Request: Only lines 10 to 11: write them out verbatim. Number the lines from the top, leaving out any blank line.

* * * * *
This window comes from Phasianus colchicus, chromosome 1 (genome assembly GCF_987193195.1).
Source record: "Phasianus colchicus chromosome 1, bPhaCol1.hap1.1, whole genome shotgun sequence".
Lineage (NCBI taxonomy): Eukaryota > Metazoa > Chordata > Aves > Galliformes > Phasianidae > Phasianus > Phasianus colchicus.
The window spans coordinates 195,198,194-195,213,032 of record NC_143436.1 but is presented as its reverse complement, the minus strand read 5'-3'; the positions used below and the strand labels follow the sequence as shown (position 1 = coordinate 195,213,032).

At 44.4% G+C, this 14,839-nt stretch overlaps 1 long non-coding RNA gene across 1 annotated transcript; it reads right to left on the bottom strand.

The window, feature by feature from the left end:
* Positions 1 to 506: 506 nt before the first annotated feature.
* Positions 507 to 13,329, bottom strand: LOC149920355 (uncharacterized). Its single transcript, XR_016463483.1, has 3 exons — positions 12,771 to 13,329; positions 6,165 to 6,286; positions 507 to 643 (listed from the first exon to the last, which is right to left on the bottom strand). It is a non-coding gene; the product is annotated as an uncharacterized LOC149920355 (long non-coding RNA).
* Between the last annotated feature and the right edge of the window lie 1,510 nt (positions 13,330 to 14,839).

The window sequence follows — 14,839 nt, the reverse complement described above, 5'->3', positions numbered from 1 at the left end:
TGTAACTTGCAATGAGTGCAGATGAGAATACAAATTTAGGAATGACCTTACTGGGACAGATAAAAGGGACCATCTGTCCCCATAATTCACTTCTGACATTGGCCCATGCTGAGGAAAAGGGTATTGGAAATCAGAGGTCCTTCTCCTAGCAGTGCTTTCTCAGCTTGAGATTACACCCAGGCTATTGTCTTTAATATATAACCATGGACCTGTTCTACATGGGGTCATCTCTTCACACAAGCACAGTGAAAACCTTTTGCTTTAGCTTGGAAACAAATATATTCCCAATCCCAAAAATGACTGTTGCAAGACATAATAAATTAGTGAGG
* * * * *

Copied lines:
The window sequence follows — 14,839 nt, the reverse complement described above, 5'->3', positions numbered from 1 at the left end:
TGTAACTTGCAATGAGTGCAGATGAGAATACAAATTTAGGAATGACCTTACTGGGACAGATAAAAGGGACCATCTGTCCCCATAATTCACTTCTGACATTGGCCCATGCTGAGGAAAAGGGTATTGGAAATCAGAGGTCCTTCTCCTAGCAGTGCTTTCTCAGCTTGAGATTACACCCAGGCTATTGTCTTTAATATATAACCATGGACCTGTTCTACATGGGGTCATCTCTTCACACAAGCACAGTGAAAACCTTTTGCTTTAGCTTGGAAACAAATATATTCCCAATCCCAAAAATGACTGTTGCAAGACATAATAAATTAGTGAGG